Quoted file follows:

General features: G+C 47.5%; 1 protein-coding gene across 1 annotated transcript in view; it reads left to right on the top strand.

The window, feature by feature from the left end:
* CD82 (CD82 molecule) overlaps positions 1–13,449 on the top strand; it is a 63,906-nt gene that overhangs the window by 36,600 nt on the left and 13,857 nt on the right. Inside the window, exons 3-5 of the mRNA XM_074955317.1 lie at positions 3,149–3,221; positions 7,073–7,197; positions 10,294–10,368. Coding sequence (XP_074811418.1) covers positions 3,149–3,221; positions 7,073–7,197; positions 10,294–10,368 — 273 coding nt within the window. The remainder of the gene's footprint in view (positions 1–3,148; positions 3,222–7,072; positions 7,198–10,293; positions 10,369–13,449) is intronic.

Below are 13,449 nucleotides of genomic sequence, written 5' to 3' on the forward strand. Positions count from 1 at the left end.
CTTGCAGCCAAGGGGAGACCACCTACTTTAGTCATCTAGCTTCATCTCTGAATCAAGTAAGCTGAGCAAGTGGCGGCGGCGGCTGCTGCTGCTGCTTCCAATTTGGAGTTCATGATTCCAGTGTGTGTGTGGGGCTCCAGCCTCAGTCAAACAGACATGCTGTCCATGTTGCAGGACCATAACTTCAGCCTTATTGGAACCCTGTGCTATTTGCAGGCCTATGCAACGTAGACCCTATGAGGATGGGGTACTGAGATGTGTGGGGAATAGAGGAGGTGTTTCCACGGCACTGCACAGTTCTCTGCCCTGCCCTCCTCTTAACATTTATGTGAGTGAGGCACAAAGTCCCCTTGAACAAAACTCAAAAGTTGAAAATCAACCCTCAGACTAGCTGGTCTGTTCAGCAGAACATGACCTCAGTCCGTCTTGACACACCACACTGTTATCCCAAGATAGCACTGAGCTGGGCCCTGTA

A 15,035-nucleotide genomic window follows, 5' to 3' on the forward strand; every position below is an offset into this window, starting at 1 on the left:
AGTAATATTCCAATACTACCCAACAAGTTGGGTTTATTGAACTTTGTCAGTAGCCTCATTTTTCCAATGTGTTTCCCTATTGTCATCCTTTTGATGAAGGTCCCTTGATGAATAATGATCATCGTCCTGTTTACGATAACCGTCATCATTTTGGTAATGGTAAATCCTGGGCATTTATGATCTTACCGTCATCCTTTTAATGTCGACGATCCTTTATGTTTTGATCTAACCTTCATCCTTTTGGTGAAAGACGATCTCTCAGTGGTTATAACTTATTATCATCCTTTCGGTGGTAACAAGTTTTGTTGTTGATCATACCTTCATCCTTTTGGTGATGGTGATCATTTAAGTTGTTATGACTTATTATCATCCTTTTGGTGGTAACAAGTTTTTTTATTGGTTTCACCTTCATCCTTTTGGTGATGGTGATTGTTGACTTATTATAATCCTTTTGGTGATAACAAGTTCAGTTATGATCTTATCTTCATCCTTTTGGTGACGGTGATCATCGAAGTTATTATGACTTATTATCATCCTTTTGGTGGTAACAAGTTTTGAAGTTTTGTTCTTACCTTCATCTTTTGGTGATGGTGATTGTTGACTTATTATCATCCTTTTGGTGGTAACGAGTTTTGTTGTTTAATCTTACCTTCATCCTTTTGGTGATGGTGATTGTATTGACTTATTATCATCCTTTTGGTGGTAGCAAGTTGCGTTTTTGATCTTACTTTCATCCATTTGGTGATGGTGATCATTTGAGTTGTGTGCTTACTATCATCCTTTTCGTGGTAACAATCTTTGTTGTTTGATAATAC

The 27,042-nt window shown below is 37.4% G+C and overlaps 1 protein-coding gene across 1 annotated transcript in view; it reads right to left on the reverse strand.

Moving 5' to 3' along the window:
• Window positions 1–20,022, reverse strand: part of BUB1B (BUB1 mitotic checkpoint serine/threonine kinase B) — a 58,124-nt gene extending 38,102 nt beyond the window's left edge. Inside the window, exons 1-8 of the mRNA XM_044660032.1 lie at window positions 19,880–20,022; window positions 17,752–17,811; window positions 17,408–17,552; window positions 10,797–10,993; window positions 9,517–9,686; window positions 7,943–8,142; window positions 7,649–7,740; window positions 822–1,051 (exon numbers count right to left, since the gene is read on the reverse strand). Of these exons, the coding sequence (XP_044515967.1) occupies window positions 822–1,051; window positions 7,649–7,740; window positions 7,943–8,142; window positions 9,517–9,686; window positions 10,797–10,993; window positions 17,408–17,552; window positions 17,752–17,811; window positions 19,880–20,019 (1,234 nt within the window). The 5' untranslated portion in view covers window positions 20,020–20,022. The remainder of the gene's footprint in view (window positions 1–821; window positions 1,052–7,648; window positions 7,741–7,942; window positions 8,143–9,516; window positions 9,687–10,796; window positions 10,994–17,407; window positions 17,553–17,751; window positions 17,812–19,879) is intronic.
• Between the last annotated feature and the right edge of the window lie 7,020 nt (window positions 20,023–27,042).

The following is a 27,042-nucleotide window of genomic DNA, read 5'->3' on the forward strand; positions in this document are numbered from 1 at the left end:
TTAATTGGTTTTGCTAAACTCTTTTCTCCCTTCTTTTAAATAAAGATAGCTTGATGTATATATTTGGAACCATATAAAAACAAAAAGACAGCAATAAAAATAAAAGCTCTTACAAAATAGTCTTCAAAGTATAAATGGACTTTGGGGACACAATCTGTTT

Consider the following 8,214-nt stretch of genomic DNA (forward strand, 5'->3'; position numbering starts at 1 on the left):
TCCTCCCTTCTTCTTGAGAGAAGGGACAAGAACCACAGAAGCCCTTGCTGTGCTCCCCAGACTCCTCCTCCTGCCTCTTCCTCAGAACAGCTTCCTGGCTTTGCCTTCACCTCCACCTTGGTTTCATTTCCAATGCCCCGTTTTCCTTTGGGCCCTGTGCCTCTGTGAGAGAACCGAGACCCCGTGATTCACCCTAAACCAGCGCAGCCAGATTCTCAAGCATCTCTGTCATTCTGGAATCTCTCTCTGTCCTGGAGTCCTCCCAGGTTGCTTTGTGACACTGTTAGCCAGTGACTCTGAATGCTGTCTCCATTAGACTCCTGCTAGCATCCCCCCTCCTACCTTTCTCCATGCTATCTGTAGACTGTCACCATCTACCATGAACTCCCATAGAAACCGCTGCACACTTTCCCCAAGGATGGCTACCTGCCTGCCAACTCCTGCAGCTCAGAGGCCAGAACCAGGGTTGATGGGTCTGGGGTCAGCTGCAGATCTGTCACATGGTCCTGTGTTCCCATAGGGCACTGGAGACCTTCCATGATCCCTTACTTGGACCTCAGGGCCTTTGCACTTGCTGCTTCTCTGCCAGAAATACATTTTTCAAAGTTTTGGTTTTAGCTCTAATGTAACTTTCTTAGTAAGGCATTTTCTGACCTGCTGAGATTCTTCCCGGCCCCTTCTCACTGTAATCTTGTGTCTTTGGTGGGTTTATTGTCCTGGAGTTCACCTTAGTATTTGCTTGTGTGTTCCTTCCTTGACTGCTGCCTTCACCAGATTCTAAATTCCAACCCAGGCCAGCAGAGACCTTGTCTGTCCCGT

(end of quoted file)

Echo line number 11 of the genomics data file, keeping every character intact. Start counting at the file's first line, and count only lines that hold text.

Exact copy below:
• Between the last annotated feature and the right edge of the window lie 7,020 nt (window positions 20,023–27,042).